Countrywide Hydrogen is aiming to have three Tasmanian hydrogen refuelling sites strategically located near Hobart, Launceston, and Burnie, allowing the state’s major transport routes to be covered by a network of refuelling stations.
Countrywide said hydrogen-powered trucks deliver similar or better performance than diesel equivalents in terms of power output, torque, payload, refuelling time, range, and whole-of-life cost of operation.
Hydrogen-powered trucks will be available in Australia to coincide with Countrywide’s first hydrogen production in Tasmania. As a result, 7R has become the first transport operator in the state to sign on to offer a zero-emissions option to customers.
“This partnership with 7R will help to promote the benefits of, and fast track the development of, green hydrogen projects in Tasmania,” Countrywide Managing Director Geoffrey Drucker said. “To help achieve this, we are calling for support where possible from the state government to help enable the transition to zero-emissions road transport.”
“With government support, together we can promote the commitment to zero-emissions road transport, while actively encouraging and supporting others in the industry to transition to zero emissions.”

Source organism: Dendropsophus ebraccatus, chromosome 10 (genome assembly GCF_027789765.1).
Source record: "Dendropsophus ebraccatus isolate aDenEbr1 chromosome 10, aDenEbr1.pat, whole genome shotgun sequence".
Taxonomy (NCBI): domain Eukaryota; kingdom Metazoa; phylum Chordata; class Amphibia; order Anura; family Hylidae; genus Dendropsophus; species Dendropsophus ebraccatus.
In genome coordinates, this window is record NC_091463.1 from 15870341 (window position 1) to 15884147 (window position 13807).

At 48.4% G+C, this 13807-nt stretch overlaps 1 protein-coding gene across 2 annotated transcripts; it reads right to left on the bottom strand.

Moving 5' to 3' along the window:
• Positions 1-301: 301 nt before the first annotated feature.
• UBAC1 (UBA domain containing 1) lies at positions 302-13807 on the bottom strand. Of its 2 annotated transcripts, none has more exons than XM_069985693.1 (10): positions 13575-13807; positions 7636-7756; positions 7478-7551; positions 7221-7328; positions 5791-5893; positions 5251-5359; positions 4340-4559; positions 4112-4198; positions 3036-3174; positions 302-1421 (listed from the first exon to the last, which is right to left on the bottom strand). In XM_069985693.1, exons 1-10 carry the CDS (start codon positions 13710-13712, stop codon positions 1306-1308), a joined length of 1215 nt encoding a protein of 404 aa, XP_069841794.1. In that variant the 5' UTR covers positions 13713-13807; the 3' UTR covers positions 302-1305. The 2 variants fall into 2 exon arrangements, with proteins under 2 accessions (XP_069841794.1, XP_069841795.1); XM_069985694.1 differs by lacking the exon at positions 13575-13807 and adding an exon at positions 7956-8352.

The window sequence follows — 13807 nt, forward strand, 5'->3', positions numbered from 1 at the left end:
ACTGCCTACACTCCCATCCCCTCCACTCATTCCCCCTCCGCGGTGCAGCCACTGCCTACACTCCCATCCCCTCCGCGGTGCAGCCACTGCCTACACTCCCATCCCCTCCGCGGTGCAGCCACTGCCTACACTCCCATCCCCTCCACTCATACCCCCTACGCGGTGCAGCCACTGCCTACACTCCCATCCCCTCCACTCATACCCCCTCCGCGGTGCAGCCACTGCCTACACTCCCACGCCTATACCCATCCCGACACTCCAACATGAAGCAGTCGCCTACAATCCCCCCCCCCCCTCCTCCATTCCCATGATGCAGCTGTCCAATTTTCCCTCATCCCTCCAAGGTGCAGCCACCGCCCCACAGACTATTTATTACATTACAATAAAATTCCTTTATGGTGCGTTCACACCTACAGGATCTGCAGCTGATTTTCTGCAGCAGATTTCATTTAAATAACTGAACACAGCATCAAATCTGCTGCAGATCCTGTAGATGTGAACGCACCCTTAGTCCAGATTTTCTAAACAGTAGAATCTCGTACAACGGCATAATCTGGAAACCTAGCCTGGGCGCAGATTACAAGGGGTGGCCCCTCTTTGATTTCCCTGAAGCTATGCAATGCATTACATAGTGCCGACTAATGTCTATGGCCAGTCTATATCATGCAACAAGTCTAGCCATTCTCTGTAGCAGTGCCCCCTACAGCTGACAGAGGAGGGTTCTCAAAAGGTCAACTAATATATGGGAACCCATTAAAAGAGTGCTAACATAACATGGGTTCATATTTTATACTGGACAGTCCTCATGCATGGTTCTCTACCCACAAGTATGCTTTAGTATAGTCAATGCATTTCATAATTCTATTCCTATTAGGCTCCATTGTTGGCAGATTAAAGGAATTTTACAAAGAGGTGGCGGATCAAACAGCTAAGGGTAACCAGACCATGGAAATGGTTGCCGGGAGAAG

7R has committed to offering a zero-emissions heavy vehicle transport alternative to its customers currently using fuel cell trucks fuelled by renewable hydrogen from Countrywide. 7R currently operates 12 heavy vehicles powered by diesel in Tasmania, on average operating over 200,000 kms a year and each emitting 250 tonnes of carbon dioxide annually. Extrapolating these numbers across this fleet will mean emissions reductions of 3,000 tonnes a year by converting to zero emission fuel cell vehicles.
Tim Jensen, Managing Director of 7R Logistics, said: “With so many Australian companies announcing their emissions reductions targets, there is a strong appetite among them to secure freight services that offer a zero-emissions alternative. We are pleased to be partnering with Countrywide to offer our customers a critically fast-refuelling hydrogen electric option.”